Just when you thought the international art fair circuit couldn’t get any more overcrowded, now another newcomer arrives on the scene. Billed as ‘presenting a truly global perspective and presenting art from 1945 to the present day’, ART13 – held at Olympia in West London – showcases nearly 130 galleries from 30 different countries across Asia, Africa and the Middle East as well as Europe and the Americas.

With over 70% of participating galleries exhibiting at an art fair in London for the very first time, and with half of them representing non-Western artists, it is certainly an ambitious outing. But what sets the fair apart from the rest?

For starters, the impressive track record of its founders. Tim Etchells and Sandy Angus are the pair who established ART HK, the Hong Kong International Art Fair in 2008, which has grown at an exponential rate to become a major fixture of the international art world.

As for the exhibitors list, there is a clear strategy at play. It is largely made up of mid-market galleries under-represented by the establishment, such as Eleven (London), Kálmán Makláry Fine Arts (Budapest) and XVA Gallery (Dubai) where works usually go for cheaper prices leaving the likes of blue chip dealers such as Gagosian and David Zwirmer noticeable only by their absence. And, unlike the behemoth that is frieze, ART13 admits medium-specific galleries with photography experts Michael Hoppen Gallery, Brancolini Grimaldi and Galerie Paris-Beijing all welcomed into the fray.

“Art13 London will be a place for discovery,” says the fair’s Director Stephanie Dieckvoss. “Visitors will have the rare opportunity to encounter large-scale sculpture and installation works from across the globe. It’s great that the projects encompass so many different regions, particularly since a number of them have been crafted specifically for the fair.”

One such piece included as part of the ART13 Projects is a 12-metre-wide installation made of 8,000 sheets of rice paper entitled Boat, by Chinese artist Zhu Jinshi, that apparently took 50 days and 14 workers to construct. Of the piece the artist says: “While time only moves forward, the Boat can sail in any direction. The Boat’s cultural resonance is constructed of time itself, continuously ebbing and flowing through our imagination.”

Meanwhile, the Young Galleries section of the fair, which features galleries up to 6 years old, is also undoubtedly another highlight. Among them, is International 3, whose deftly curated booth gives a very focussed presentation of new work from gallery artist Rachel Goodyear and recent Manchester Metropolitan University graduate Rafal Topolewski – a young artist who is making waves having recently been included in Saatchi Sensations, the Caitlin Guide 2013 and Testing Ground for Art and Education season at the Zabludowicz Collection.

“We tend to approach our booth as we would our gallery shows,” explains Co-director Paulette Terry Brien. “We specifically chose pieces we know that will work together, practices that are sympathetic to each other. Our rationale for selection also springs from a desire to work with recent graduates. We like to support their careers and be part of their early story.”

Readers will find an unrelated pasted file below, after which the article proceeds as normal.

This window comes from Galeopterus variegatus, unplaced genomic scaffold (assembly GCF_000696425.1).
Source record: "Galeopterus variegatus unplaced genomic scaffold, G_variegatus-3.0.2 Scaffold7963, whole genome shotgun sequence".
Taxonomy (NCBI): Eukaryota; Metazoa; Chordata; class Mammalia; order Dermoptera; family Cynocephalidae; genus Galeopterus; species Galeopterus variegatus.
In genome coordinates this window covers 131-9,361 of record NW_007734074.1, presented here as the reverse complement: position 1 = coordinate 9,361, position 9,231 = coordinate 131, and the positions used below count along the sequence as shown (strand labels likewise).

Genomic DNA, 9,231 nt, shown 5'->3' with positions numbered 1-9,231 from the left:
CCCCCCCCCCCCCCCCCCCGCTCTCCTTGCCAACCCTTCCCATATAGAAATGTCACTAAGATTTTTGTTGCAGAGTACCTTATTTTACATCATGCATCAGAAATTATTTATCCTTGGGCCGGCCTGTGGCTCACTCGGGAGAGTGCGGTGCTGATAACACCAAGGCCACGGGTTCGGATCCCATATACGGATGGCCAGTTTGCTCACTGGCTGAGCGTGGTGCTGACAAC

Also nestled in this section is Ceri Hand Gallery who recently relocated to London. “The fair was attractive for us because it’s more international, more diverse than others,” says Director Ceri Hand. “The sheer fact of having a presence is important so signposting is a key thing for us. But there were also opportunities linked to what we do.”

She is of course referring to the strand of the fair specially dedicated to contemporary performance (ART13 Performances), a site-specific backdrop designed by one of her artists Bedywr Williams that involves Juneau Projects, also from her stable. The presentations range from a live drawing following the movement of ballet dancers through to a dysfunctional pop group playing home-made instruments. Dieckvoss commented “The addition of a booth dedicated to performance art addresses the recent revival of the medium, in line with the proliferation of performance in museums and institutions.”

Elsewhere, the London First section, for which the curator and critic Lisa Le Feuvre has acted as an advisor, brings together a roster of up-and-coming galleries again under 6 years old, including Chan Hampe Galleries and Yeo Workshop of Singapore. The latter is showing works from Jarek Piotrowski. “It’s great that London now has such an international fair which is in fact very reflective of our way of working. They really get our philosophy. It’s a global fair for a global village,” says Audrey Yeo, the gallery’s Director.

Whether or not ART13 will form an essential part of the art calendar remains to be seen. All eyes will be on the second edition.

For more information on the fair and its talks programme visit artfairslondon.com